“The biggest market change that we can expect going forward is a lack of adequate inventory to meet the demand that we have, in both the sale and rental categories.  Even at this early stage of the season, it is proving difficult to find properties, especially in our bread-and-butter price ranges.  Also, there are backlogs and delays in our pipeline, some of which are COVID-related:  Procuring the goods and services that are needed to keep the market moving:  permits, building materials, title searches, etc, is taking longer.  I am grateful for the increase in our local population, however.  It brings vibrancy to our world and supports our economy.  The Hamptons are better than ever!” – Deidre DeVita, Sotheby’s International Realty 

“We haven’t really settled down yet. The intensity to live in the Hamptons is still here and I don’t see that stopping until we get to some kind of equilibrium. Furthermore, I think that a lot of the people who decided to buy or use their second home as a safe shelter are going to stay. Many will probably keep their place in the city, but I expect that the Hamptons house will shift from second-home status to primary.” – Enzo Morabito, Douglas Elliman 

“Inventory! What I am seeing is a lack of inventory in certain areas, especially certain price points, so the seller’s market we are currently experiencing, I believe, will most likely continue here in the Hamptons at least for the first half of the year. I am seeing many buyers out there right now—especially some that I know who have rented last year because of the pandemic—looking to acquire a new residence. Last year was definitely unprecedented, and business was through the roof with the amount of buyers we had here in the Hamptons that were fleeing the urban landscape. I expect that trend to continue. However, I believe this sense of urgency will slow at some point especially as the vaccine continues to roll out and take effect. Timing on that remains to be seen and what effects it will have with overall demand here in the Hamptons, only time will tell and what corrections and changes will follow in the marketplace.” – Rob Canberg, Compass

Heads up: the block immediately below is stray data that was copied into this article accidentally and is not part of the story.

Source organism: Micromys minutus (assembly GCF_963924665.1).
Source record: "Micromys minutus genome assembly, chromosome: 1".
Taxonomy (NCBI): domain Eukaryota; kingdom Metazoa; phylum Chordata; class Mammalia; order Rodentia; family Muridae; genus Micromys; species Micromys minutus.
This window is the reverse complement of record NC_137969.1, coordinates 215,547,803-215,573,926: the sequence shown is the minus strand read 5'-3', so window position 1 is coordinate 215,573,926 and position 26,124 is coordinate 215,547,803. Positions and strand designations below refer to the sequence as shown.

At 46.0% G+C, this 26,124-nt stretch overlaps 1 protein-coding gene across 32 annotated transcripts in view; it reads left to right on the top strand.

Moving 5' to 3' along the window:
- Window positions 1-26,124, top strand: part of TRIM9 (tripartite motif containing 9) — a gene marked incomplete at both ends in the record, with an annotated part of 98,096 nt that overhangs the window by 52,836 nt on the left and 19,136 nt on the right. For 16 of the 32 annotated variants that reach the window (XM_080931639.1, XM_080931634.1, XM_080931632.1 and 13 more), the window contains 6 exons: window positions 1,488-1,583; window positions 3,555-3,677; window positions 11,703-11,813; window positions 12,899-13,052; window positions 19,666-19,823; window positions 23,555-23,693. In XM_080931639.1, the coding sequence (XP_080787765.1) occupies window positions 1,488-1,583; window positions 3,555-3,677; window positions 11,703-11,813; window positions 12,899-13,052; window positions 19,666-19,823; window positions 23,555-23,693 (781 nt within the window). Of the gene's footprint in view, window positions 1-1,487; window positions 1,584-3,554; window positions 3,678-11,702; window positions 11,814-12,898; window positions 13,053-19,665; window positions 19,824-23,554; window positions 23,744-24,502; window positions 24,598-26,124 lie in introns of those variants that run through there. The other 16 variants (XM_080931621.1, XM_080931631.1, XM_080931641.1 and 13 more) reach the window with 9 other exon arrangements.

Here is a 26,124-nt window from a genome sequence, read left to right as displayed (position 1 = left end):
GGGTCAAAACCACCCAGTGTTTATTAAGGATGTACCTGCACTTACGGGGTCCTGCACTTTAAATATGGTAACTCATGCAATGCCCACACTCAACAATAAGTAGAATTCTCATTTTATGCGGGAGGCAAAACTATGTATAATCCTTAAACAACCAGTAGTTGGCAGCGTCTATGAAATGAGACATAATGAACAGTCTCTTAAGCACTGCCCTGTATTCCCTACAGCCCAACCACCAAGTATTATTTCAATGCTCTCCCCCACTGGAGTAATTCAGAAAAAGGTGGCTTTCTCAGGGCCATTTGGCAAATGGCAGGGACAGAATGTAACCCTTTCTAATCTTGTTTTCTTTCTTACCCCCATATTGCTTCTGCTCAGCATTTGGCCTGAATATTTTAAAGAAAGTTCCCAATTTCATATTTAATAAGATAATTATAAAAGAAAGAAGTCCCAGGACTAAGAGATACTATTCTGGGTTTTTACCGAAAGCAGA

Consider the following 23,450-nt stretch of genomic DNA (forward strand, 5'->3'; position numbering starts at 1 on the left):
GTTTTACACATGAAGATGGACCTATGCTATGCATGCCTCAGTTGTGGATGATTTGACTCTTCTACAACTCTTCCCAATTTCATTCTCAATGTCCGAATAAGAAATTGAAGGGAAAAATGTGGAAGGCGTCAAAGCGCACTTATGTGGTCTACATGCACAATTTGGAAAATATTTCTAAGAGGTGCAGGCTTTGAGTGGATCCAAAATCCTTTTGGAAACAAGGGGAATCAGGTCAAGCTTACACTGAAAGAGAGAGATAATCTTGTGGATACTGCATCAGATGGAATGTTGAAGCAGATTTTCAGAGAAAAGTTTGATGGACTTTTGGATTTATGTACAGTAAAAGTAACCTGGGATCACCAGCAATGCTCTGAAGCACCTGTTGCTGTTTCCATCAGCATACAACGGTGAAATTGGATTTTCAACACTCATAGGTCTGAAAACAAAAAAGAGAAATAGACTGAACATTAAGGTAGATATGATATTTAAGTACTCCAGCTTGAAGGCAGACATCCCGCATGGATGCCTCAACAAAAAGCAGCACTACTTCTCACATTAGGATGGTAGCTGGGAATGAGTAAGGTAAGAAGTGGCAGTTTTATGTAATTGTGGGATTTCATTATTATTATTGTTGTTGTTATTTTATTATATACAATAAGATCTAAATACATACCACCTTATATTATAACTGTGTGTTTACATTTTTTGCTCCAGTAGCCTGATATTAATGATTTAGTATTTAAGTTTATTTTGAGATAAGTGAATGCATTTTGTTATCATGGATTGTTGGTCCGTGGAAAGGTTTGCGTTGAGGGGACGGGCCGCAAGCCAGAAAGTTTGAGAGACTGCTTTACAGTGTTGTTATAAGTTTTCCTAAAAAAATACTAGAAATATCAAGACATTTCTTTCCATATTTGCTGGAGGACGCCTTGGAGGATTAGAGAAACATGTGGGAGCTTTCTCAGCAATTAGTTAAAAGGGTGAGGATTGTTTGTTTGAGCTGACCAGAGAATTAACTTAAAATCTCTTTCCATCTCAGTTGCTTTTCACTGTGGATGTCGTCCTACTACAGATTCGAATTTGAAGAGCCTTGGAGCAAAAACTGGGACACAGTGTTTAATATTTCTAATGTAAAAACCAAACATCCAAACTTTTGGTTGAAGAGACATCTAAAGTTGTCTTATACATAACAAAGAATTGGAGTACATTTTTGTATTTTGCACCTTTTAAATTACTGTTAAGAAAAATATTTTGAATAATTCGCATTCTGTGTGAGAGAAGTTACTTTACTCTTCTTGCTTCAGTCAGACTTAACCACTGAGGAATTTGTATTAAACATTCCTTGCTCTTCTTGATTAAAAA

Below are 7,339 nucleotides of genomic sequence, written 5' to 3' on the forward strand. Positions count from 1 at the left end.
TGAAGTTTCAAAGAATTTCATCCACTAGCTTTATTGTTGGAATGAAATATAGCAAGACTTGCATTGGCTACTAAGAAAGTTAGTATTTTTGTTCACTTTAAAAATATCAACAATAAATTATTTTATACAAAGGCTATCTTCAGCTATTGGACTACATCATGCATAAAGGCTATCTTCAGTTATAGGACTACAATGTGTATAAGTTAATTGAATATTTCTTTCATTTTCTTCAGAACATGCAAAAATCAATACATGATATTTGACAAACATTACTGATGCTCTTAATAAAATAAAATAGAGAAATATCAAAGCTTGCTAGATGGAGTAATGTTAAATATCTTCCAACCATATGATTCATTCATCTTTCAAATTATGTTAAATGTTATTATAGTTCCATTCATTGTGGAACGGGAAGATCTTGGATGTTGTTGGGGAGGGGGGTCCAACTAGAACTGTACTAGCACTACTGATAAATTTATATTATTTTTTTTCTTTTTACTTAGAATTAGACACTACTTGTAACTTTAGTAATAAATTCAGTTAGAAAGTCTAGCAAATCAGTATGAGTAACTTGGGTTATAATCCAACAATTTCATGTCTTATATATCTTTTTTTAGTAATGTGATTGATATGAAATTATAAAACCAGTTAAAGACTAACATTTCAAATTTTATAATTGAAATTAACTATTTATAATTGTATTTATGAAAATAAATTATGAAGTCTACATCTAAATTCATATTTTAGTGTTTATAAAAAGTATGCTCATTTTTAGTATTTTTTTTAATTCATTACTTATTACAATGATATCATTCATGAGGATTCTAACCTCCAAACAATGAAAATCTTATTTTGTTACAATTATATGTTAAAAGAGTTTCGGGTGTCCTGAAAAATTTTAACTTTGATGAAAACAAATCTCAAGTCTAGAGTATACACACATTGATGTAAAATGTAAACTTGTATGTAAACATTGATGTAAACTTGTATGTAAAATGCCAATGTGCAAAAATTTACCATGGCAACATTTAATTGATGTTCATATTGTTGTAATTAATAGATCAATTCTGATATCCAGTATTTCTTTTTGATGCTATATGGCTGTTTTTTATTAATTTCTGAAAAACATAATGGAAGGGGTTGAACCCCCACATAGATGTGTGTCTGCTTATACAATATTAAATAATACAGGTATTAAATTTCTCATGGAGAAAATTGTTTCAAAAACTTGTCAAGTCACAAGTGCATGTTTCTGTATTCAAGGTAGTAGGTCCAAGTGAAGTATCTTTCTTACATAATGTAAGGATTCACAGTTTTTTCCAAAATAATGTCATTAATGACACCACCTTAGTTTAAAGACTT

“With the migration from urban centers and the inability to travel, the Hamptons home is now viewed as a sanctuary. A place to work and school remotely, while being able to enjoy nature, more space and freedom. More of a “co-primary” residence and as such the quality, size and amenities have taken on greater importance.  There are now demands for: larger homes/compounds to accommodate extended family, homes with larger property, pool houses used as gathering places deemed safer in COVID times, separate outbuildings to quarantine in. Before COVID, buyers did not experience urgency to purchase a home they deemed secondary. They were willing to wait and rent until the right fit came along. This is no longer the case. Multiple bidding situations are now commonplace. As rental prices have skyrocketed, it is cheaper in many cases to purchase. We expect the market to remain strong in 2021. With uncertainty around the rate at which we will be vaccinated and hesitancy to travel, there are many ready, willing and able buyers on the sidelines still waiting to purchase. The biggest challenge we expect in 2021 is the lack of inventory to keep up with demand.” – The ClarkThoerner Team, Sotheby’s International Realty